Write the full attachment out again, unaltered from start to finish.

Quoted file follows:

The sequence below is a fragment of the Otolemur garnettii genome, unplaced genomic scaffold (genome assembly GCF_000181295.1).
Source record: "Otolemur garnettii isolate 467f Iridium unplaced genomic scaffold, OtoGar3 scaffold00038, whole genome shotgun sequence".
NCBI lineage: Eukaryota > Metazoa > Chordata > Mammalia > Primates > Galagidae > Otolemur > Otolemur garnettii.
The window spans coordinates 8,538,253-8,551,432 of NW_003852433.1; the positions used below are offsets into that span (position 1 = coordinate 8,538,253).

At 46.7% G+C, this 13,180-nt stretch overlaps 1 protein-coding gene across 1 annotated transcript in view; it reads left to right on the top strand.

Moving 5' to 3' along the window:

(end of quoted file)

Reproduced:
The sequence below is a fragment of the Otolemur garnettii genome, unplaced genomic scaffold (genome assembly GCF_000181295.1).
Source record: "Otolemur garnettii isolate 467f Iridium unplaced genomic scaffold, OtoGar3 scaffold00038, whole genome shotgun sequence".
NCBI lineage: Eukaryota > Metazoa > Chordata > Mammalia > Primates > Galagidae > Otolemur > Otolemur garnettii.
The window spans coordinates 8,538,253-8,551,432 of NW_003852433.1; the positions used below are offsets into that span (position 1 = coordinate 8,538,253).

At 46.7% G+C, this 13,180-nt stretch overlaps 1 protein-coding gene across 1 annotated transcript in view; it reads left to right on the top strand.

Moving 5' to 3' along the window: